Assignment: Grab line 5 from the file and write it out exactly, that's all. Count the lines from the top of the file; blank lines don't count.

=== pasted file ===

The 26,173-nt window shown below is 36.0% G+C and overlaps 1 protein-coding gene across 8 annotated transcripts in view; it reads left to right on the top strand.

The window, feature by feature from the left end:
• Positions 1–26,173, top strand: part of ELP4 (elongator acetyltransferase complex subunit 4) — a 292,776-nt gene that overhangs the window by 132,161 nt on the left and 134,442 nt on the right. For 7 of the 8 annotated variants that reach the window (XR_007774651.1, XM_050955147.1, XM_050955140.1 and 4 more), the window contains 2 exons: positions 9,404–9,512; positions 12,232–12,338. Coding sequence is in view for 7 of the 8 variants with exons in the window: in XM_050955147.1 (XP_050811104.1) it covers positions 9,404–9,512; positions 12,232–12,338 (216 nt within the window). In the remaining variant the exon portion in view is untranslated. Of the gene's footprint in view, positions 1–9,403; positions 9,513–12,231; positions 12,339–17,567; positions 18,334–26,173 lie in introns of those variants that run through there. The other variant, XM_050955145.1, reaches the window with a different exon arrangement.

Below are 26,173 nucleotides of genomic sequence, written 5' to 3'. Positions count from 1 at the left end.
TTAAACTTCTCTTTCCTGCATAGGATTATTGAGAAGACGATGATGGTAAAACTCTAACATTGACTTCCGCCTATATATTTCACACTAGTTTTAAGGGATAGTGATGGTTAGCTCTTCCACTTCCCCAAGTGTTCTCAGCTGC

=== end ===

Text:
TTAAACTTCTCTTTCCTGCATAGGATTATTGAGAAGACGATGATGGTAAAACTCTAACATTGACTTCCGCCTATATATTTCACACTAGTTTTAAGGGATAGTGATGGTTAGCTCTTCCACTTCCCCAAGTGTTCTCAGCTGC